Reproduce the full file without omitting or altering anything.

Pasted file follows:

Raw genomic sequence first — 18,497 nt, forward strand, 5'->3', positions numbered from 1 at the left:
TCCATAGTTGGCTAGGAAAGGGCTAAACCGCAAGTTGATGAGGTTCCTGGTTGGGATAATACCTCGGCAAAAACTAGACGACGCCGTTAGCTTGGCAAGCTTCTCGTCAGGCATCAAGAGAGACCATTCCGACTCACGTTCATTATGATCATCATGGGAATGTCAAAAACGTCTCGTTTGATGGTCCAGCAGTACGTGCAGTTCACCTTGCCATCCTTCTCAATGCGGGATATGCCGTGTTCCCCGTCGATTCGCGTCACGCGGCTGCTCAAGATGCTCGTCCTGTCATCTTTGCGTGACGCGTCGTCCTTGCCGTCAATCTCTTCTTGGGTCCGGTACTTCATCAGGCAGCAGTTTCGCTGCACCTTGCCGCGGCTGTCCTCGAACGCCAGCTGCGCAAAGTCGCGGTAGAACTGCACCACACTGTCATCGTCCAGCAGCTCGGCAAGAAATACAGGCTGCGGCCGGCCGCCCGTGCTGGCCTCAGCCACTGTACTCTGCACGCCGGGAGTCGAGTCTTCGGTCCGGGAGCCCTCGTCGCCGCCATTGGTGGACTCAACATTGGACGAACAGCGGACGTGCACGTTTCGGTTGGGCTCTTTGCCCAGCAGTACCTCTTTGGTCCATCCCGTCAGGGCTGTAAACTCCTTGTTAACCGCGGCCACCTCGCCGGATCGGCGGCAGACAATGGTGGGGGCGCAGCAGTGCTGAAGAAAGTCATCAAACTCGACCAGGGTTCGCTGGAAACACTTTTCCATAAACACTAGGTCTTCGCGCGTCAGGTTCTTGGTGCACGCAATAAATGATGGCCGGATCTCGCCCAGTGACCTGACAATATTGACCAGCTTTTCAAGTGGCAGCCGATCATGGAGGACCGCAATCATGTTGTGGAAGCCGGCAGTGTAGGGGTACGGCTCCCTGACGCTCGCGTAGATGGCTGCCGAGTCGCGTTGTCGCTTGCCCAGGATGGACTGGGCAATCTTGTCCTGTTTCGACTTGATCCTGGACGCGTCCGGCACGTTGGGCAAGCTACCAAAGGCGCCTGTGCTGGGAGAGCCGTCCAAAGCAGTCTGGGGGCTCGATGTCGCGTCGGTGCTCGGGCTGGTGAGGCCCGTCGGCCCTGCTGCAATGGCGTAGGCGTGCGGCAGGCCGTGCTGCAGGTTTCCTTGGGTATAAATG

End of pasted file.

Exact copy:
Raw genomic sequence first — 18,497 nt, forward strand, 5'->3', positions numbered from 1 at the left:
TCCATAGTTGGCTAGGAAAGGGCTAAACCGCAAGTTGATGAGGTTCCTGGTTGGGATAATACCTCGGCAAAAACTAGACGACGCCGTTAGCTTGGCAAGCTTCTCGTCAGGCATCAAGAGAGACCATTCCGACTCACGTTCATTATGATCATCATGGGAATGTCAAAAACGTCTCGTTTGATGGTCCAGCAGTACGTGCAGTTCACCTTGCCATCCTTCTCAATGCGGGATATGCCGTGTTCCCCGTCGATTCGCGTCACGCGGCTGCTCAAGATGCTCGTCCTGTCATCTTTGCGTGACGCGTCGTCCTTGCCGTCAATCTCTTCTTGGGTCCGGTACTTCATCAGGCAGCAGTTTCGCTGCACCTTGCCGCGGCTGTCCTCGAACGCCAGCTGCGCAAAGTCGCGGTAGAACTGCACCACACTGTCATCGTCCAGCAGCTCGGCAAGAAATACAGGCTGCGGCCGGCCGCCCGTGCTGGCCTCAGCCACTGTACTCTGCACGCCGGGAGTCGAGTCTTCGGTCCGGGAGCCCTCGTCGCCGCCATTGGTGGACTCAACATTGGACGAACAGCGGACGTGCACGTTTCGGTTGGGCTCTTTGCCCAGCAGTACCTCTTTGGTCCATCCCGTCAGGGCTGTAAACTCCTTGTTAACCGCGGCCACCTCGCCGGATCGGCGGCAGACAATGGTGGGGGCGCAGCAGTGCTGAAGAAAGTCATCAAACTCGACCAGGGTTCGCTGGAAACACTTTTCCATAAACACTAGGTCTTCGCGCGTCAGGTTCTTGGTGCACGCAATAAATGATGGCCGGATCTCGCCCAGTGACCTGACAATATTGACCAGCTTTTCAAGTGGCAGCCGATCATGGAGGACCGCAATCATGTTGTGGAAGCCGGCAGTGTAGGGGTACGGCTCCCTGACGCTCGCGTAGATGGCTGCCGAGTCGCGTTGTCGCTTGCCCAGGATGGACTGGGCAATCTTGTCCTGTTTCGACTTGATCCTGGACGCGTCCGGCACGTTGGGCAAGCTACCAAAGGCGCCTGTGCTGGGAGAGCCGTCCAAAGCAGTCTGGGGGCTCGATGTCGCGTCGGTGCTCGGGCTGGTGAGGCCCGTCGGCCCTGCTGCAATGGCGTAGGCGTGCGGCAGGCCGTGCTGCAGGTTTCCTTGGGTATAAATG